Why Should Written Contracts Protect Your Ideas?

Why Should Written Contracts Protect Your Ideas?Probably, the most effective and efficient methodology to protect your ideas is through well-drafted contracts. Contracts could be express or implied-in-fact. If the agreement was not put into writing, the idea could NOT NECESSARILY be protected. Let us analyze how written contracts could protect ideas as opposed to the difficulty enforcing implied-in-fact contracts.


Generally, an Idea Creator should be able to protect his or her ideas under the terms and conditions set forth in a written contract. Still, for such an express contract to be enforceable, it has to be shown, the Idea Creator has:

  • Voluntarily submitted his or her idea;
  • To an idea user;
  • In consideration of an express promise by the user to either pay for its disclosure or pay for its use if used.


There might be an additional element for enforceability of express contracts imposed by some courts. Some courts require the idea MUST BE PROTECTABLE. Protactability MUST meet the following criteria:

  • Novelty
  • Concreteness
  • Non-Publication


Implied-in-fact contracts are to a great extent similar to express contracts. The only difference would be acceptance of the proposed agreement or promise to pay the user is done by actions rather than by words, in implied-in-fact contracts.

Hence, in implied-in-fact contracts it MUST be shown, the Idea Creator:

  • Has voluntarily submitted an idea to the idea user.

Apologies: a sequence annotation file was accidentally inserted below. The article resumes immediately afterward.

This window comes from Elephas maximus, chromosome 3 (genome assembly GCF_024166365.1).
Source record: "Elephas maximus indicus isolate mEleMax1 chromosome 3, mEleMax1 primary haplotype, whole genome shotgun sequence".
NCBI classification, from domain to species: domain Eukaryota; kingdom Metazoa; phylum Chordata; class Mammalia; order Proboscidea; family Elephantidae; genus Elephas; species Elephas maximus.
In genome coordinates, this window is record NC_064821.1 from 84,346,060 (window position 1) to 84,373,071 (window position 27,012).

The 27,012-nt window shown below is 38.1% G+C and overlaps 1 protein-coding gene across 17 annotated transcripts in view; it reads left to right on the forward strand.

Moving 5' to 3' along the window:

• With the reasonable expectation the Idea Creator to be compensated for its use.
  • The Idea Contractor’s expectation was reasonable under the circumstances.
  • The User knew of the expectation and had an opportunity to REJECT the idea. And,
  • The User used the idea as evidenced under the circumstances.


Despite rather tenuous enforceability of implied-in-fact contracts, the following further cogently demonstrates the reason for the importance of express contracts. In fact, based on the case law, it is INSUFFICIENT for the creator of an idea to imply there was a promise to pay for an idea from the mere facts the idea was:

  • Valuable, Or
  • Has Been Used for Profit.


Hence, it behooves creators of ideas to put their understandings with a potential user in well-drafted writing which cogently and correctly encompasses all applicable terms and conditions. In fact, it is much easier to protect ideas from the beginning than crossing fingers and praying later.


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